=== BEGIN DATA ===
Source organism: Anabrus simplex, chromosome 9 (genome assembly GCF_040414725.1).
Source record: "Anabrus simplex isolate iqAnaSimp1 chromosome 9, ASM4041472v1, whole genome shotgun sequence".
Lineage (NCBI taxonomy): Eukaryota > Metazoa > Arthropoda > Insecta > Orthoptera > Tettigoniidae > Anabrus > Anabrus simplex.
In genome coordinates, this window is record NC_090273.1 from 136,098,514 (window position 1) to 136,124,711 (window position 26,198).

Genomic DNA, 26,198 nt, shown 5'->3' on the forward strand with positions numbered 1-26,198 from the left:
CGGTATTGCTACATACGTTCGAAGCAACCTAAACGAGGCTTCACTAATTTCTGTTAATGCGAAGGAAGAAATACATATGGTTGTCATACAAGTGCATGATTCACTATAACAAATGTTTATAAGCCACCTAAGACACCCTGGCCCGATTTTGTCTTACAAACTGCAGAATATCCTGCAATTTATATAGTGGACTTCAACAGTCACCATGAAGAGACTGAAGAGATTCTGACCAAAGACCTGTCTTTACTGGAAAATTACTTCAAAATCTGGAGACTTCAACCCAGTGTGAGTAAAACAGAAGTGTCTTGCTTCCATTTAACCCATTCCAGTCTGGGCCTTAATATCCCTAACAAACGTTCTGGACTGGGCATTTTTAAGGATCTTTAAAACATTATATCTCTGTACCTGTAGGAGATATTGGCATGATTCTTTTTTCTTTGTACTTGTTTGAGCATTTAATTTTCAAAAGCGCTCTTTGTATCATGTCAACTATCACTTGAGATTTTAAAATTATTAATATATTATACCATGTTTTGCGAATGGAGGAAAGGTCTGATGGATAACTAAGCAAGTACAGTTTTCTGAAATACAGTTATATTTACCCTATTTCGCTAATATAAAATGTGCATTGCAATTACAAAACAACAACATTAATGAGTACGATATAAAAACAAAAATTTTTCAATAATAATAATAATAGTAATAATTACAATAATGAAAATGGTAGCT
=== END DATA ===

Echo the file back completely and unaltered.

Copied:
Source organism: Anabrus simplex, chromosome 9 (genome assembly GCF_040414725.1).
Source record: "Anabrus simplex isolate iqAnaSimp1 chromosome 9, ASM4041472v1, whole genome shotgun sequence".
Lineage (NCBI taxonomy): Eukaryota > Metazoa > Arthropoda > Insecta > Orthoptera > Tettigoniidae > Anabrus > Anabrus simplex.
In genome coordinates, this window is record NC_090273.1 from 136,098,514 (window position 1) to 136,124,711 (window position 26,198).

Genomic DNA, 26,198 nt, shown 5'->3' on the forward strand with positions numbered 1-26,198 from the left:
CGGTATTGCTACATACGTTCGAAGCAACCTAAACGAGGCTTCACTAATTTCTGTTAATGCGAAGGAAGAAATACATATGGTTGTCATACAAGTGCATGATTCACTATAACAAATGTTTATAAGCCACCTAAGACACCCTGGCCCGATTTTGTCTTACAAACTGCAGAATATCCTGCAATTTATATAGTGGACTTCAACAGTCACCATGAAGAGACTGAAGAGATTCTGACCAAAGACCTGTCTTTACTGGAAAATTACTTCAAAATCTGGAGACTTCAACCCAGTGTGAGTAAAACAGAAGTGTCTTGCTTCCATTTAACCCATTCCAGTCTGGGCCTTAATATCCCTAACAAACGTTCTGGACTGGGCATTTTTAAGGATCTTTAAAACATTATATCTCTGTACCTGTAGGAGATATTGGCATGATTCTTTTTTCTTTGTACTTGTTTGAGCATTTAATTTTCAAAAGCGCTCTTTGTATCATGTCAACTATCACTTGAGATTTTAAAATTATTAATATATTATACCATGTTTTGCGAATGGAGGAAAGGTCTGATGGATAACTAAGCAAGTACAGTTTTCTGAAATACAGTTATATTTACCCTATTTCGCTAATATAAAATGTGCATTGCAATTACAAAACAACAACATTAATGAGTACGATATAAAAACAAAAATTTTTCAATAATAATAATAATAGTAATAATTACAATAATGAAAATGGTAGCT